FDA approves J&J drug-resistant tuberculosis treatment
WASHINGTON — The U.S. Food and Drug Administration has approved a new drug from Johnson & Johnson for patients with tuberculosis who do not respond to other treatments, the company announced.
Tuberculosis is an air-spread infection that usually attacks the lungs, but also affect the brain, the spine and the kidneys. The drug blocks an energy-producing enzyme the tuberculosis bacteria needs to survive and is the first drug in 40 years to attempt to cure the disease using this type of treatment.
Following a positive review by an advisory panel last month, the FDA on Monday approved the drug, chemically known as bedaquiline and to be marketed as Sirturo.
In 2011, nearly 9 million people around the world became sick with TB, according to the Centers for Disease Control and Prevention, and there were 1.4 million TB-related deaths. The disease requires six to nine months of drug treatment.
Pharmacists employ grassroots efforts to officially recognize pharmacists as healthcare providers
NEW YORK — A St. John’s University College of Pharmacy and Health Sciences Doctor of Pharmacy Candidate last week picked up on a petition to recognize pharmacists as healthcare providers and filed the petition on the Obama Administration’s "We the People" web site, according to a report published online by The Pharmacopedia.
The petition, filed by Steve Soman, is a replication of a similar charge started Dec. 11, 2011 on Change.org by pharmacist Sandra Leal. The movement even has its own Facebook page.
To date, the Change.org petition has garnered 21,951 signatures, 3,049 shy of a 25,000 signature goal. The "We the People" site has generated 1,052 signatures to date. That petition needs to reach 25,000 signatures by the end of January in order to qualify for an official White House response.
Both petitions are seeking to qualify pharmacists as healthcare professionals under the Social Security Act. "Despite overwhelming evidence of the positive impact pharmacists can have on patient health, pharmacists are not recognized as healthcare providers under the Social Security Act and therefore cannot be paid by Medicare for therapy management and patient consultation services," the petition reads. "The Social Security Act does recognize other healthcare professionals such as dieticians, nurse practitioners, physician assistants, nurse midwives and clinical social workers."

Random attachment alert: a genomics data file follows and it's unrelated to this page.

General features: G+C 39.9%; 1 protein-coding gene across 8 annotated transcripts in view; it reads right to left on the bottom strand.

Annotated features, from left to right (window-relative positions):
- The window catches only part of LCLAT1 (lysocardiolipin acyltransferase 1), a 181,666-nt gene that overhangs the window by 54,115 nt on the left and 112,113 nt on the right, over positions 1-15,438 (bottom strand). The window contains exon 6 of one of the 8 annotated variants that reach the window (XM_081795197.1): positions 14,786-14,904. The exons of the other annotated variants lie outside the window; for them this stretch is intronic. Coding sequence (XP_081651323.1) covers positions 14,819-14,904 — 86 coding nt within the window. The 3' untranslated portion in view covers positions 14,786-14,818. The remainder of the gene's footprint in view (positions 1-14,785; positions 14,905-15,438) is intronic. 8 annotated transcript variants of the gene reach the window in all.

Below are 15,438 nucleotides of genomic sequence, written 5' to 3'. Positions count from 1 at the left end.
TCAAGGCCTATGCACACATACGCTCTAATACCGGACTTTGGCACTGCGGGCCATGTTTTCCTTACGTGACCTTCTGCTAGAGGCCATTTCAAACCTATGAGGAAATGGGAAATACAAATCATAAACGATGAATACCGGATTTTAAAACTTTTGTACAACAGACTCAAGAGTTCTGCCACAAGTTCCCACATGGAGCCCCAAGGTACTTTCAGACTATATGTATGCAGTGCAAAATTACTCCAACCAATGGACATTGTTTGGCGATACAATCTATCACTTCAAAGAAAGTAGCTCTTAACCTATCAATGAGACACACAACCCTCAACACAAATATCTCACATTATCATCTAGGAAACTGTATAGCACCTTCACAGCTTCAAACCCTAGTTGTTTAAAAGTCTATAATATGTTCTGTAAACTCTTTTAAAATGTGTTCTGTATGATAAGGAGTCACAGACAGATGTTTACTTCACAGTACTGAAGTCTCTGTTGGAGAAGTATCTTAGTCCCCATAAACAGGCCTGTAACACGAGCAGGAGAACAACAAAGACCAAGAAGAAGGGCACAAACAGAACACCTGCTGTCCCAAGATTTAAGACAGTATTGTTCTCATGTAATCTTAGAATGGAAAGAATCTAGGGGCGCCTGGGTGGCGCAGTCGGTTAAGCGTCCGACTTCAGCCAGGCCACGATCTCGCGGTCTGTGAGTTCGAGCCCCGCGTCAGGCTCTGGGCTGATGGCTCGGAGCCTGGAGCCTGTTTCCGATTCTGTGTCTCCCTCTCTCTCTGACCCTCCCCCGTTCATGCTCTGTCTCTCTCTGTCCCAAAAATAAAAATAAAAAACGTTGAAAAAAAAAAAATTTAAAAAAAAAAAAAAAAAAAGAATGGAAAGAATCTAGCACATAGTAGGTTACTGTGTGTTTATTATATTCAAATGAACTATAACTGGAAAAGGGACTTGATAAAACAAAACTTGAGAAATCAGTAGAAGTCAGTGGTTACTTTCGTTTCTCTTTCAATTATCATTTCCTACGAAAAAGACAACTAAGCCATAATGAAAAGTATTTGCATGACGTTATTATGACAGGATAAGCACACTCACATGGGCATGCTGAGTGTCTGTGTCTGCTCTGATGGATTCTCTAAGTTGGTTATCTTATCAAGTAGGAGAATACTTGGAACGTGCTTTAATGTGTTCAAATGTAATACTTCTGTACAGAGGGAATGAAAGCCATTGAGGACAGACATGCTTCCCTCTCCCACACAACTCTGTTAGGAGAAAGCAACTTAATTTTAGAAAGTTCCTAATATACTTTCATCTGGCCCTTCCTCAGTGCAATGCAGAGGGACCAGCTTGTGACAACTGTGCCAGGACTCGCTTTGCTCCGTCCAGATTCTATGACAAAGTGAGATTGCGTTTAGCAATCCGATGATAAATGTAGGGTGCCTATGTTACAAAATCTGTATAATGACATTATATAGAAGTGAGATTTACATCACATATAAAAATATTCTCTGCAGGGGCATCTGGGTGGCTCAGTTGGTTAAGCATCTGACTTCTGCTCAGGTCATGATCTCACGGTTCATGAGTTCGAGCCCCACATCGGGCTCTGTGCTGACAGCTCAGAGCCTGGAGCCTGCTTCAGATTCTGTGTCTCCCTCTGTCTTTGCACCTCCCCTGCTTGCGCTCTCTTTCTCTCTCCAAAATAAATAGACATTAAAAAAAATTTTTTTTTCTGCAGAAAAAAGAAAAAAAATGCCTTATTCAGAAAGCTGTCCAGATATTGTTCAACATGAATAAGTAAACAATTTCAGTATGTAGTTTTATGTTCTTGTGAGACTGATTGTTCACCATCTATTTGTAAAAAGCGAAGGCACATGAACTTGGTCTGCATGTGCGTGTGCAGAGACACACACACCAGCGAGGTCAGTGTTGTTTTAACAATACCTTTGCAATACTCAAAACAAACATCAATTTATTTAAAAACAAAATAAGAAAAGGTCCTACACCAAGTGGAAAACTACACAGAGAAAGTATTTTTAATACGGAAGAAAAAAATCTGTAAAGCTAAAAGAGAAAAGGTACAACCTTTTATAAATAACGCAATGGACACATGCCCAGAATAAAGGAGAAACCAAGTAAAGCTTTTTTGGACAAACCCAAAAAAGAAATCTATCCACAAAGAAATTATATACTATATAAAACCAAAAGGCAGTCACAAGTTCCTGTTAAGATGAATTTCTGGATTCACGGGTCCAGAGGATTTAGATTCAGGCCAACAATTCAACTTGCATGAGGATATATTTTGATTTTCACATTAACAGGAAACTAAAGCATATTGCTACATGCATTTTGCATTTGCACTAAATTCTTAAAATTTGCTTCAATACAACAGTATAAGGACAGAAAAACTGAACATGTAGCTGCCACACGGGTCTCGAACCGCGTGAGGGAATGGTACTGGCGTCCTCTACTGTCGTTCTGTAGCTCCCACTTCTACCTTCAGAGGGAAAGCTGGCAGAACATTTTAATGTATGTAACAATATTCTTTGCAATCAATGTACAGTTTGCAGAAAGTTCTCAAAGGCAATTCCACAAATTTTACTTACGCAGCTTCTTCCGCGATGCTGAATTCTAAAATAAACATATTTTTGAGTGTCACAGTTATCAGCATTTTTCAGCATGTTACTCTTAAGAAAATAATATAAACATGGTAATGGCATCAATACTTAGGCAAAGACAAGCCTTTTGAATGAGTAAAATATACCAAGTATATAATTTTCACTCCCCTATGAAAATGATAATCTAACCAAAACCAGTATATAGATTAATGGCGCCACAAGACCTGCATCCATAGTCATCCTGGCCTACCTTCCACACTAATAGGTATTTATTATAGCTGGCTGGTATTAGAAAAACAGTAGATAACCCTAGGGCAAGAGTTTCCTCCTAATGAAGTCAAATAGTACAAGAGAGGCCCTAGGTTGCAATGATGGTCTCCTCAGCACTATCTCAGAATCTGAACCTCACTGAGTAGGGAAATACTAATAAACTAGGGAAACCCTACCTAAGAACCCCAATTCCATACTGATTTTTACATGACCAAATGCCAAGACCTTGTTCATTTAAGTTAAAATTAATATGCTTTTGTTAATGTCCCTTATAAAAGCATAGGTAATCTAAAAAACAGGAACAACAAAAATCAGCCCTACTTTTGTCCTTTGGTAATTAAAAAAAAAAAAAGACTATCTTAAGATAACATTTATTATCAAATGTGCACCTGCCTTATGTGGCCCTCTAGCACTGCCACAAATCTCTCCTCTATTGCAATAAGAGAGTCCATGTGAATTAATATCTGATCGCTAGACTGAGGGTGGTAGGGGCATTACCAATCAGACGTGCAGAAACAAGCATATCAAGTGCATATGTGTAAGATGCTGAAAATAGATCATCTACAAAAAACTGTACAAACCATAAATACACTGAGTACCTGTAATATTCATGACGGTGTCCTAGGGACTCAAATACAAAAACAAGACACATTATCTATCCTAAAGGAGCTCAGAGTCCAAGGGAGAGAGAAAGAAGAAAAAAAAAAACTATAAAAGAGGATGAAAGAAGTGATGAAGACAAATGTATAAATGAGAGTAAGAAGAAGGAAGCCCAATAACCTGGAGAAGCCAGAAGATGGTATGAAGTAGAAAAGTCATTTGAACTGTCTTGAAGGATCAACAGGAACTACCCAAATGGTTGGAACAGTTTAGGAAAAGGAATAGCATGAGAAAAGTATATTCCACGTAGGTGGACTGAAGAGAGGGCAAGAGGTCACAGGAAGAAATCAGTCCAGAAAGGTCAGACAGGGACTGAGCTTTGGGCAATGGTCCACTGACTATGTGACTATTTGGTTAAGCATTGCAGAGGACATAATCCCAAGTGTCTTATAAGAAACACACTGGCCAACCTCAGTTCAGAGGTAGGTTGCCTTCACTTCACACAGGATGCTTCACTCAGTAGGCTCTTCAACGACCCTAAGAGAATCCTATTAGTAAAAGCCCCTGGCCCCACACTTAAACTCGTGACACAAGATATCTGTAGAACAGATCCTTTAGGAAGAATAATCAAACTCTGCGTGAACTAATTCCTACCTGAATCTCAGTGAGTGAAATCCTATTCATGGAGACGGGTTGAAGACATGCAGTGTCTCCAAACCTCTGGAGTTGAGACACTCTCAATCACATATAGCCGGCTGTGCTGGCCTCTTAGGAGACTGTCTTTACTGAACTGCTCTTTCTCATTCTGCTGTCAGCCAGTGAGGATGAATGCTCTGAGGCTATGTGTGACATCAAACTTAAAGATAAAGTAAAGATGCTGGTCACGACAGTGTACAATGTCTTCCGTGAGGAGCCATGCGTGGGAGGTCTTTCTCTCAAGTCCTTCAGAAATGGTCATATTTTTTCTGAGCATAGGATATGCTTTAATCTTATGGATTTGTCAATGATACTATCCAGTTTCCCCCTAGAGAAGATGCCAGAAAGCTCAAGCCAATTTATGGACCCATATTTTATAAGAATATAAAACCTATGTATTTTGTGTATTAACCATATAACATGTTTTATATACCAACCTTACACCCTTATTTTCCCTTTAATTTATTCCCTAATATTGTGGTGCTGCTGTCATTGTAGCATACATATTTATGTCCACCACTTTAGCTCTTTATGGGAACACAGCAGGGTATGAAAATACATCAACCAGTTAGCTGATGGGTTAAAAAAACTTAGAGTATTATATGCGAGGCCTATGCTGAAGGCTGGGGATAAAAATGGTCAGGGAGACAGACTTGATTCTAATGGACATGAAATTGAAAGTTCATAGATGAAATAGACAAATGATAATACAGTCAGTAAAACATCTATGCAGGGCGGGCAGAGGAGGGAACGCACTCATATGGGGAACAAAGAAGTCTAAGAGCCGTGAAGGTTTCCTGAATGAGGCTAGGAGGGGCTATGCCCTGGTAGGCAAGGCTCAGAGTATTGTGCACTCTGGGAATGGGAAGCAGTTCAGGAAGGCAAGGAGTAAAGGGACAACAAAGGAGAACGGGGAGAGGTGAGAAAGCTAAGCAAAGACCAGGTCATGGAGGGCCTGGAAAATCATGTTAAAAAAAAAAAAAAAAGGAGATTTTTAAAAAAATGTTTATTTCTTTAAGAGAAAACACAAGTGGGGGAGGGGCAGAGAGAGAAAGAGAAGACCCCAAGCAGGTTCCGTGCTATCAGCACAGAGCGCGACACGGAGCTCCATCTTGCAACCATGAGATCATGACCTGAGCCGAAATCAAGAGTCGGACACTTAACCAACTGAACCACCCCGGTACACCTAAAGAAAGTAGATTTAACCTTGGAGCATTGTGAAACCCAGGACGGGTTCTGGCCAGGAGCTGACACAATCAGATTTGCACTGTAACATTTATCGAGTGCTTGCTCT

For the full Pharmacopedia report, click here.
FDA approves Bristol-Myers Squibb’s Eliquis to reduce risk of stroke, blood clots
PRINCETON, N.J. — The Food and Drug Administration last week approved the anti-clotting drug Eliquis (apixaban), an oral tablet used to reduce the risk of stroke and dangerous blood clots in patients with atrial fibrillation that is not caused by a heart valve problem. Eliquis is manufactured by Bristol-Myers Squibb, and marketed by BMS and Pfizer.
Atrial fibrillation — one of the most common types of abnormal heart rhythm — is an abnormal, irregular and rapid beating of the heart in which the heart’s two upper chambers (i.e., atria) do not contract properly, allowing blood clots to form in them. These clots can break off and travel to the brain or other parts of the body.
“Blood clots in the heart can cause a disabling stroke if the clots travel to the brain,” said Norman Stockbridge, director of the Division of Cardiovascular and Renal Products in the FDA’s Center for Drug Evaluation and Research. “Anti-clotting drugs lower the risk of having a stroke by helping to prevent blood clots from forming.”
The safety and efficacy of Eliquis in treating patients with atrial fibrillation not caused by cardiac valve disease were studied in a clinical trial of more than 18,000 patients that compared Eliquis with the anti-clotting drug warfarin. In the trial, patients taking Eliquis had fewer strokes than those who took warfarin.